However, Williams also points out that NeuralHash could actually weaken the push for backdoor encryption that is a common request from law enforcement in recent years. By taking both the CSAM and the process of detecting it off the cloud, Williams says, Apple has set themselves up to build a platform that is end-to-end encrypted, “removing law enforcement’s excuse to go in [our devices].”
“I commend Apple for taking steps in this regard, both to protect individual privacy and to support law enforcement in a manner that does not require backdoor encryption,” he adds.
The second big change is that Apple will allow parents to implement a program on their children’s iMessages that would blur any images with nudity. It will also alert parents if the child chooses to view the image or send nude images themselves. While Wu says she “can live with the iCloud part” of these new changes, she feels that the scanning messages part leads down “a deeply Orwellian road” and she “would beg Apple to reconsider.”
“The thought that any time you transmit a nude photo, your parents might be alerted to that? Obviously there are good use cases, like if a predator is involved,” Wu says. “But I can’t help thinking of the kid who’s going to be busted starting a romance with a school mate.”
Wu points to the fact that the majority of US teens are sexually active before the age of 18 — and that “sexting” is not uncommon among teenagers. This technology, then, potentially infringes on teens’ right to sexual autonomy. It could also potentially open up charges of distributing child pornography against the children, if a parent reports, or the parents if they share the image with the other parents involved.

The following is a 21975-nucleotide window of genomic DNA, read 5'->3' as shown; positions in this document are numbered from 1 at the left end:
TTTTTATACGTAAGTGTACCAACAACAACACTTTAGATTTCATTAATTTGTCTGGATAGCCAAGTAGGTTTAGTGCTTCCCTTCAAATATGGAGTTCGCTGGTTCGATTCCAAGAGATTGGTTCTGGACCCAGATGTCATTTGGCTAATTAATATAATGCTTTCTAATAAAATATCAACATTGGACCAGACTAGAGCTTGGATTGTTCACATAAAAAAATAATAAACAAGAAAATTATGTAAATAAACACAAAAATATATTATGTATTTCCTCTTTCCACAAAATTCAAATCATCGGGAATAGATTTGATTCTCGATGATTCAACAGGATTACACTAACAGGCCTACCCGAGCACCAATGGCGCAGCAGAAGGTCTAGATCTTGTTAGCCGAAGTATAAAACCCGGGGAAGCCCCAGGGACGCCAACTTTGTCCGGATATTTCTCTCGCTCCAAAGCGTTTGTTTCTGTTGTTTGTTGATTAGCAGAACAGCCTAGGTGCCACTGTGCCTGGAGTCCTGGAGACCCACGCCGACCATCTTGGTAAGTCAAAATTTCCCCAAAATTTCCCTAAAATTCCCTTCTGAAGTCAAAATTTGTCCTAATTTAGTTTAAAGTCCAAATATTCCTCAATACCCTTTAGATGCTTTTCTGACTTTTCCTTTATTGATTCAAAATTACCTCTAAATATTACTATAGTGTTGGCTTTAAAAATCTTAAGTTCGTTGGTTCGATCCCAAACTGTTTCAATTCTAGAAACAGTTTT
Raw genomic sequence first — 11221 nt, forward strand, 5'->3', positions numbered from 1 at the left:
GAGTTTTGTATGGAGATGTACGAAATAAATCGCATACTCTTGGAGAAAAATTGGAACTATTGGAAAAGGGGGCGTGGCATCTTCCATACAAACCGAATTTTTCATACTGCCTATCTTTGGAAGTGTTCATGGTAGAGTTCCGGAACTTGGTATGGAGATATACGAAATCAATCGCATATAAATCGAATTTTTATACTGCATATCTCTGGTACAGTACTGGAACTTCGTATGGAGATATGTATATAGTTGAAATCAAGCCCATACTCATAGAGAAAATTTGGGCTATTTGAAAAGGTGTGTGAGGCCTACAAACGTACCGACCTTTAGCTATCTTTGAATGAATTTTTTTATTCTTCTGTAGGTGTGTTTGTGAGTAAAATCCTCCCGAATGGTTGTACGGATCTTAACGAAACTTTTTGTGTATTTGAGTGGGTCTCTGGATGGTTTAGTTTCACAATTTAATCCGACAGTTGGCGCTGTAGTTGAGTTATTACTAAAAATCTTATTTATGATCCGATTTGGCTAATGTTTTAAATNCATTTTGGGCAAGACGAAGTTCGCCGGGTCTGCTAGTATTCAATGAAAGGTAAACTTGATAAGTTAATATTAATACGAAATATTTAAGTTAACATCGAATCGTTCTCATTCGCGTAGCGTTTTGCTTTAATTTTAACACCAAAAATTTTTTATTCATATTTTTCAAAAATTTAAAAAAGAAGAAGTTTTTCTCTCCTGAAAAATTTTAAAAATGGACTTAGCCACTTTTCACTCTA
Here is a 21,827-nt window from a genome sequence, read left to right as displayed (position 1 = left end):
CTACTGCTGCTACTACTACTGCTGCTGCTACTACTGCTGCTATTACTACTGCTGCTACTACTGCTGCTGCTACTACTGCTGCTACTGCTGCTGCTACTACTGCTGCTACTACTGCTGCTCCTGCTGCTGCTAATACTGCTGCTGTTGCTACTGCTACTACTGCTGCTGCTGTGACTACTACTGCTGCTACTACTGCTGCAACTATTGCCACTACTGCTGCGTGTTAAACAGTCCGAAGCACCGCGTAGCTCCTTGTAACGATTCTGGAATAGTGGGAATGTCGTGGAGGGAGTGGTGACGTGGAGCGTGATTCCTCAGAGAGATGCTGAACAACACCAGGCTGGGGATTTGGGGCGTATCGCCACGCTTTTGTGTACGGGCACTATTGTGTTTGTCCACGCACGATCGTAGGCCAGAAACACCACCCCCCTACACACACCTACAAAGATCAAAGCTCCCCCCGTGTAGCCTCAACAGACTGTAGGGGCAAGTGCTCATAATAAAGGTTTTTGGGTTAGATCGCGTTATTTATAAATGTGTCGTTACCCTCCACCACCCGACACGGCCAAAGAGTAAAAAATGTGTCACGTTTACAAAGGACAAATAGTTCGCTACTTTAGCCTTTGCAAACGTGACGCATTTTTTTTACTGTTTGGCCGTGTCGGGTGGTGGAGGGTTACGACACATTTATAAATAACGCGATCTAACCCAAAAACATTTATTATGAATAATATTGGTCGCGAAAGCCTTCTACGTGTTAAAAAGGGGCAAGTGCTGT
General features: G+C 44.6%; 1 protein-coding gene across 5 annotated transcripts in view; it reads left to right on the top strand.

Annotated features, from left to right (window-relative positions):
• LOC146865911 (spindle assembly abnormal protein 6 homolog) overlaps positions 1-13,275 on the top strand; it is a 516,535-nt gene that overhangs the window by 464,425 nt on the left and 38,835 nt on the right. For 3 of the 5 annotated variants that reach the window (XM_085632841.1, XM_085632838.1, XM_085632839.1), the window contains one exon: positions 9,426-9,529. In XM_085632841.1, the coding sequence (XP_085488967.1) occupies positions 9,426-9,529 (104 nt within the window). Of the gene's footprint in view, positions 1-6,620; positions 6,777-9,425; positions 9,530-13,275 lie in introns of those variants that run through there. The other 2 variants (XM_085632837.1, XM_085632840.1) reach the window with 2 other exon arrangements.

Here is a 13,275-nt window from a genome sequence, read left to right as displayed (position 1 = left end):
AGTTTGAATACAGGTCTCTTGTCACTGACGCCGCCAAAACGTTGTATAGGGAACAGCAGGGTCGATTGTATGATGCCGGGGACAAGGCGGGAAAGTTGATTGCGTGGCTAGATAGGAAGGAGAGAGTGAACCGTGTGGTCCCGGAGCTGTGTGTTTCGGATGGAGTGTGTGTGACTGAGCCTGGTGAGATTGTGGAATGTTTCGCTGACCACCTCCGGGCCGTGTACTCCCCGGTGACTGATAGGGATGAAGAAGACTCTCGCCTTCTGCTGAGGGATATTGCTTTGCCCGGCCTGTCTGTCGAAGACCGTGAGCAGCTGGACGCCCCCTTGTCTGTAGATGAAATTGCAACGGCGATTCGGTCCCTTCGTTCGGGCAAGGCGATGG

But even more concerning to Wu is the possibility that this technology could “out” LGBTQIA+ kids to their parents, potentially placing them in both psychological and physical danger. Drawing on her own experience as a queer kid in Mississippi in the ‘90s, she worries that “Silicon Valley forgets what the rest of America is like.”
“When I was trying to figure out that I was queer, I would actually take my bike and go to the University of Southern Mississippi library just to read books and find more information,” Wu says. “I needed that space to figure out who I was. And, thank God, there are laws for libraries that mean it’s very hard for parents to find that information. This is taking away the privacy a child might have had 20 to 30 years ago in a library.”
She also points out that this tool could theoretically be used as stalkerware in intimate partner violence, especially for less tech-savvy people who might not recognize (or know how to change the fact) that the child profile had been implemented on their phone.
“I love my husband dearly, but he knows nothing about technology,” Wu says. “I could install this on his phone tomorrow and he’d have no idea.”
“Or let’s say a woman wants a divorce from her husband," she continues. "He grabs her phone, activates this, sees she’s sexting a new partner, and uses the images against her in revenge porn. I can promise you that will happen with this technology.”
Apple has hung their hat on the consumer right to privacy — and they’ve made significant moves to prove their commitment, from giving users the right to opt out of tracking to letting users hide their email addresses. But while all three experts consulted here agree that NeuralHash NeuralHash appears to protect user privacy to the best of Apple’s technological ability, the potential unintended consequences of the iMessage alerts likely outweigh the potential benefits.
“Name a product from Apple, I’ve got it,” Wu says. “I’m all-in on the Apple ecosystem because of privacy. I root for them to succeed, but this is by far the worst plan I’ve seen them put into effect. I think they’re going down a wrong path and it’s extremely concerning."